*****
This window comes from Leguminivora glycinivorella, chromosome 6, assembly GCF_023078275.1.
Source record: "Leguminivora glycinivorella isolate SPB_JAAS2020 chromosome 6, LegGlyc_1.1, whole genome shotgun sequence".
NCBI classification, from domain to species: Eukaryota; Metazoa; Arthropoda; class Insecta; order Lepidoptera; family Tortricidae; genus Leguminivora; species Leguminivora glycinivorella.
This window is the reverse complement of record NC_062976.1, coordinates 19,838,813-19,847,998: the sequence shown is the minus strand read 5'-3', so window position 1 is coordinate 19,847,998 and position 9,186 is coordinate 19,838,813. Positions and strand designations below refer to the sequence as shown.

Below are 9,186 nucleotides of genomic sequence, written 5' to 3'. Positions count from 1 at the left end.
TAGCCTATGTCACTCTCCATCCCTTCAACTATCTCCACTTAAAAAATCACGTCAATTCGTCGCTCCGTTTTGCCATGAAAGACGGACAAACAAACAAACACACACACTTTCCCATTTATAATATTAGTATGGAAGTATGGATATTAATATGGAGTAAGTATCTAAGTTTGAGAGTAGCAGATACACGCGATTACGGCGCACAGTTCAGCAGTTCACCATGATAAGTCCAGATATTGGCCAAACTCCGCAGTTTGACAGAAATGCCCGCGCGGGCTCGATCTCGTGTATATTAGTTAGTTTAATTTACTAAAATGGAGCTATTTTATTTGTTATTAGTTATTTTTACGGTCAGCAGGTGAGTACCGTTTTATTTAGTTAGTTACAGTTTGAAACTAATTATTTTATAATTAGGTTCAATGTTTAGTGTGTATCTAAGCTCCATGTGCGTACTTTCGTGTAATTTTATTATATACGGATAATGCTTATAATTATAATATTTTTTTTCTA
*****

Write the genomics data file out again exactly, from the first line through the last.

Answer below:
This window comes from Leguminivora glycinivorella, chromosome 6, assembly GCF_023078275.1.
Source record: "Leguminivora glycinivorella isolate SPB_JAAS2020 chromosome 6, LegGlyc_1.1, whole genome shotgun sequence".
NCBI classification, from domain to species: Eukaryota; Metazoa; Arthropoda; class Insecta; order Lepidoptera; family Tortricidae; genus Leguminivora; species Leguminivora glycinivorella.
This window is the reverse complement of record NC_062976.1, coordinates 19,838,813-19,847,998: the sequence shown is the minus strand read 5'-3', so window position 1 is coordinate 19,847,998 and position 9,186 is coordinate 19,838,813. Positions and strand designations below refer to the sequence as shown.

Below are 9,186 nucleotides of genomic sequence, written 5' to 3'. Positions count from 1 at the left end.
TAGCCTATGTCACTCTCCATCCCTTCAACTATCTCCACTTAAAAAATCACGTCAATTCGTCGCTCCGTTTTGCCATGAAAGACGGACAAACAAACAAACACACACACTTTCCCATTTATAATATTAGTATGGAAGTATGGATATTAATATGGAGTAAGTATCTAAGTTTGAGAGTAGCAGATACACGCGATTACGGCGCACAGTTCAGCAGTTCACCATGATAAGTCCAGATATTGGCCAAACTCCGCAGTTTGACAGAAATGCCCGCGCGGGCTCGATCTCGTGTATATTAGTTAGTTTAATTTACTAAAATGGAGCTATTTTATTTGTTATTAGTTATTTTTACGGTCAGCAGGTGAGTACCGTTTTATTTAGTTAGTTACAGTTTGAAACTAATTATTTTATAATTAGGTTCAATGTTTAGTGTGTATCTAAGCTCCATGTGCGTACTTTCGTGTAATTTTATTATATACGGATAATGCTTATAATTATAATATTTTTTTTCTA